And then what do I see but a cat, in the middle of the night, jogging along through the snow, glancing at me in the window.  It wasn’t one of ours! We live off the road quite a bit, and our cats are “fixed” so we don’t usually see strays.  It kept on going around the other side of the house… who knows.  After watching the falling snow, a mouse and a strange cat, I stoked the woodstove and figured it was time to get to sleep.


We didn’t get that much snow, but it’s beautiful.   Everything is different… peaceful and quiet, for a time.  Then the wind picked up and now we’ve got drifting snow everywhere.  Nice to be inside on a day like this.  And the boy got his snow day off from school.   That little track at left is where he slid down the hill a few times.   

In recent years I’ve figured with all the climate change discussion that we wouldn’t have very good winters any more.   Maybe at this rate however I’ll get some skis and skates after all.  Somehow I think there are parallels from the past to the emotions, ideals and political fervor we see on these issues.    With such fervent desire to “do good” I think we often lose the macro perspective for potential consequences.   I’m not sure how much of it has to do with “doing good” anyway…   But that’s a topic for another day.   Stay safe and warm out there friends- I think I’ll curl up tonight with a scotch and a good book.

Snow on Christmas Day

December 25th, 2009

Christmas waves a magic wand over this world, and behold,
everything is softer and more beautiful.
                                                                                              –   Norman Vincent Peale 

The snow began in the morning… just enough to brighten the day.


What a nice surprise… a white Christmas after days of rain, with snow falling still.  Just not three feet of it like some of you!  The birds are having their own feast…


I heard the bells on Christmas Day
Their old, familiar carols play,
And wild and sweet
The words repeat
Of peace on earth, good-will to men!
                                                                                                         –  Henry Wadsworth Longfellow

Snow Came Gently

December 21st, 2009

A light dusting of snow was our welcome to winter this weekend, almost like holiday frosting gently covering the trees.   Many of our friends across the north and east have received so much more.  I hope you are all snuggled safe and sound, and can enjoy the beauty that winter brings.  Let us hope that family travels and caretaking will not be affected too much, however it looks like another big storm is brewing in the west…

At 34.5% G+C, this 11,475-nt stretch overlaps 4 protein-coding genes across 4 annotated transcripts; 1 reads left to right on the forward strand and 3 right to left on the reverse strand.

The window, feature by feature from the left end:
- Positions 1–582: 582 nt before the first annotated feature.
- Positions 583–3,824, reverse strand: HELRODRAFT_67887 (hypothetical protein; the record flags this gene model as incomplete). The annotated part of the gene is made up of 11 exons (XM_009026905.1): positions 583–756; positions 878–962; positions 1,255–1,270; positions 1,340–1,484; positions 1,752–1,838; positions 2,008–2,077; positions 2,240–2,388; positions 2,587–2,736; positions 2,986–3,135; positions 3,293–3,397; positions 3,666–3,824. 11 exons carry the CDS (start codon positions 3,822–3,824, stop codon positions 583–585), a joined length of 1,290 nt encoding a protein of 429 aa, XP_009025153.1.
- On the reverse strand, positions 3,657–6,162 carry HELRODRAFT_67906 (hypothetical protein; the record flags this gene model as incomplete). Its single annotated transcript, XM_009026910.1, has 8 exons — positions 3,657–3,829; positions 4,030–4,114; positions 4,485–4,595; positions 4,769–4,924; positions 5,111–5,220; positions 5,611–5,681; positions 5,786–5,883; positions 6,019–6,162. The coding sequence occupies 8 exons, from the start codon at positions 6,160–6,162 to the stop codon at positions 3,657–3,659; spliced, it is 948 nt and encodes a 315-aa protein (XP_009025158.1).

“Happy, happy Christmas, that can win us back to the delusions of our childhood days, recall to the old man the pleasures of his youth, and transport the traveler back to his own fireside and quiet home…”   Charles Dickens

 May you have a peaceful and pleasant holiday season!

Winter’s Coming Soon

December 17th, 2009

The days have darkened early, the clouds and cold are here. 
The ground is nearly frozen, and it’s the holidays we cheer. 
The sky is filled with color, and the wind plays its soulful tune- 
The trees are bare and the forest owl stares as if to say, “Winter’s coming soon!”



I watched an owl yesterday high on a tree branch near the pond.  It stared at me, then turned around and flew down toward the base of a tree.  A squirrel darted away at the last minute, and the owl changed course, flying across the pond to another tree, watching, waiting… 

Bundle up for the Cold

December 8th, 2009

Lots of rain and cold today… it was cleanup time in the barn with the woodstove going.  Looks like lots of snow for those of you west and north of us, but also very high winds.  Tomorrow the temperatures are going to drop to just above, or below zero degrees for us. Much colder for you folks up north I’ll bet!   With high winds of 30-45 mph the windchill factor will be downright dangerous.   Last month I made sure everything is winterized and put away, hoses disconnected, etc, but it’s worth thinking about things again before that kind of cold.  Pets and animals need a second look as well to make sure they can keep warm.  When it gets this cold we bring our outside dogs in the garage, even though they have nice little dog houses and cedar bedding.  The heavy coated Shiba Inu would be fine, but it gives them a break.   Somehow it feels like January’s going to be snowy…

The boy and I cut a cedar tree for his Grandma the other day.  It was fun looking for just the right one…  we found it at sunset near the pond (I forgot to take a picture!).  We’re debating whether we’ll cut our own cedar this year, or head to our traditional tree farm.  

We were not far from a straggly old scotch pine that was planted years ago.  How this pine tree has held on for so many years amazes me… every year a buck comes by and ravages the thing, usually killing a branch or two.  I’ve tried to help it out, but as you can see from the damage, it took a real beating this year from one of our antlered friends.    Oh, and the yellow lab was pouting because I wouldn’t let him in the water!